Bell Curve The Law Talking Guy Raised by Republicans U.S. West
Well, he's kind of had it in for me ever since I accidentally ran over his dog. Actually, replace "accidentally" with "repeatedly," and replace "dog" with "son."

Sunday, September 28, 2008

Credit Cardholder's Bill of Rights

The Credit Cardholders' Bill of Rights Act of 2008 (H. R. 5244) passed the U. S. House of Representatives 312-112 on Sept. 23. It has now gone to the Senate. Given the $700 billion bailout, Democrats should shame Republicans into accepting this bill's basic consumer protections, which should have been enacted long ago:

1. Prohibits retroactive rate increases. Credit card companies may not increase the interest rate on existing balances, except when fixed-term promotional rates expire, or as a penalty for missing payments. In other words, the terms under which the prior credit was extended may not be arbitrarily changed.

2. Prohibits surprise rate increases. Credit card companies must provide at least 45 days notice in writing of any rate increase on future balances. Once notified, a consumer always has the option to cancel the card and repay the balance without incurring any fees.

3. Prohibits "universal default" rules. Credit card companies may not increase balances based on external factors such as the consumer's credit bureau scores.

4. Prohibits double-cycle billing. Finance charges may only be based on the balance of the current period, not the average of the previous two periods. This accounting trick has been used to bilk consumers of billions of dollars.

5. Prohibits excessive over-the-limit fees. Only permits credit card companies to charge over-the-limit fees once per billing cycle. Gives consumers the right to instruct a credit card company to refuse all over-the-limit transactions on their behalf, thereby avoiding all such fees.

6. Prohibits disproportional application of payments. When different portions of a credit card balance accrue interest at different rates, a creditor must apply payment proportionally to all. The credit card company may offer to repay the higher-interest portion first, but may never shunt disproportional payment to the lower-interest portion (except for special promotional offers).

7. Prohibits hidden due dates. Requires credit card companies to provide a clear "safe" payment due date on each statement, which if met will incur no penalties. Requires that any on-line or telephone payment made directly to the credit card company before 5:00 pm on that date be considered on time.

These are good, solid protections and I hope the Senate will act quickly! Too many consumers are unable to manage their debt because the terms are misleading or can be changed without warning. This has got to stop.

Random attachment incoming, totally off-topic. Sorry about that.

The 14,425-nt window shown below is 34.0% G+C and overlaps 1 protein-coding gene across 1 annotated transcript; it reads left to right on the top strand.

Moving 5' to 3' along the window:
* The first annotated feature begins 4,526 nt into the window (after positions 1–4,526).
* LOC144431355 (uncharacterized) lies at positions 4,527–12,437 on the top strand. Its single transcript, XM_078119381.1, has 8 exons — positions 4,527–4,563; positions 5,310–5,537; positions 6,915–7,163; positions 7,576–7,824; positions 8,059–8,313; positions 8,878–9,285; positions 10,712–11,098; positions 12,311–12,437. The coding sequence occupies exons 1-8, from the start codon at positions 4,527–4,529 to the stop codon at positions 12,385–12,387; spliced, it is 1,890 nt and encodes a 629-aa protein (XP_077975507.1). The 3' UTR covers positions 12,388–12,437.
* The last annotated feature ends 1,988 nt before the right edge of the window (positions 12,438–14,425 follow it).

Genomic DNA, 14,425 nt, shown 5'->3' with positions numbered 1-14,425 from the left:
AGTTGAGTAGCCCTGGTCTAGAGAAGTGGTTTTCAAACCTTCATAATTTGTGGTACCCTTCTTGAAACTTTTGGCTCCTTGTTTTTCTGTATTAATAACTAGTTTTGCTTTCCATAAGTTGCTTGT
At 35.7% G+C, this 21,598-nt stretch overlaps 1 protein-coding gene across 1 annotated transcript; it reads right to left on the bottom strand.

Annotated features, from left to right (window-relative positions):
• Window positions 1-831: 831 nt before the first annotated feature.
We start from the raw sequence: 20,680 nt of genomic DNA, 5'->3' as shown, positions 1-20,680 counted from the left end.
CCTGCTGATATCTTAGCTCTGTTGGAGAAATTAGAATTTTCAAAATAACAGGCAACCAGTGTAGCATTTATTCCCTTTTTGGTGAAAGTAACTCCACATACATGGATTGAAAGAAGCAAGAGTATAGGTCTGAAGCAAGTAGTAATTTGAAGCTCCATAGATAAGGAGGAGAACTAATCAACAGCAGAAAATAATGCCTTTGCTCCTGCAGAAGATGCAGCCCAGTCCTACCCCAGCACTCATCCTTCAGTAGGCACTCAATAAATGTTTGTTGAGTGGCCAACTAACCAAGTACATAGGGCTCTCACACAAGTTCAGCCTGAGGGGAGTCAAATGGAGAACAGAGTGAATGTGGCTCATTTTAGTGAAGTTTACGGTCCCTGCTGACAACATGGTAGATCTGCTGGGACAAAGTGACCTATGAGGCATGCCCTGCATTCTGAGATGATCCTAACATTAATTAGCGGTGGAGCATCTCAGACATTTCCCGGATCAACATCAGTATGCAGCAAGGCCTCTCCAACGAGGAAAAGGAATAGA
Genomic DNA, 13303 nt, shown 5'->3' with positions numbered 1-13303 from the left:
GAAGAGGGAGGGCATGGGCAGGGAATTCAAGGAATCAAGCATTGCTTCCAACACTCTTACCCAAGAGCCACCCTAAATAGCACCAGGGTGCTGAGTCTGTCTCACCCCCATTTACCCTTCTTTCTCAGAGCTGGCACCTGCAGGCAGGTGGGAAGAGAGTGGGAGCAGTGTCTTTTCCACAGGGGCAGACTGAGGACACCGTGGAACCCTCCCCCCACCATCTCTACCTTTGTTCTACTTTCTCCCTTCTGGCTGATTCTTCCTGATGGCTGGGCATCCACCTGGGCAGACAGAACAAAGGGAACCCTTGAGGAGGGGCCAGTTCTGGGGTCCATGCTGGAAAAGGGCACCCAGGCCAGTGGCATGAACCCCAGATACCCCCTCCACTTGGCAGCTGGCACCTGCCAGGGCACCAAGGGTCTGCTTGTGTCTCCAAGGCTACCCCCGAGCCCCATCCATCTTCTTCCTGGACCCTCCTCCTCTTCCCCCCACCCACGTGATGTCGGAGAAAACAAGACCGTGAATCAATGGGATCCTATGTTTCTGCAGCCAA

Anonymous said...

Based on recent reports on the bankruptcy blogs, it's not likely to pass this time, but hey, I'm an eternal optimist.

If you haven't already, I encourage everyone who posts or comments to watch a documentary called "Maxed Out."* It gives a very good explanation about how the credit card companies decided to offer an insane amount of credit, write off some defaults, and profit off of anyone who carries a balance or (worse) gets in over their head. The credit card companies can predict with almost-mathematical certainty whether a person can pay back the amount he or she can charge on their SuperMaxPlatinumGoldExecutive card. The customer they want is not the person who pays off the balance every month (they are called "deadbeats" in the trade), but they want someone who carries a high balance and pays the minimum amount after the due date.

One argument I hear a lot from conservative types is a sort of "take personal responsibility, stop blowing a hundred bucks at Nordstrom every weekend and you won't have any credit-card debt," but when you look at why people get into a debt free-fall, there is often a personal crisis like a job loss, medical bills, or divorce. It's time for a little compassion and a little regulation.

-Seventh Sister

*There is also a really good Frontline on this problem, too, which includes an interview with this very secretive fellow who pretty much created the universal default system.

The Law Talking Guy said...

Republicans will do everything to kill it, because it hurts their owners. Fortunately, it's got legs as a campaign issue. This is exactly the kind of issue that reminds American voters that the Republican party exists primarily to support the interests of powerful elites.

Raised By Republicans said...

This probably has more "legs" (or at least as long "legs") as housing stuff. The housing thing really hasn't hit a big percentage of voters. But I don't anyone who doesn't hate their credit card company.

Pombat said...

RbR: hell, I hate my credit card company, and I don't even have a credit card in Australia! :-)

USwest said...

Id on't hate my card company. But then, I'm a deadbeat.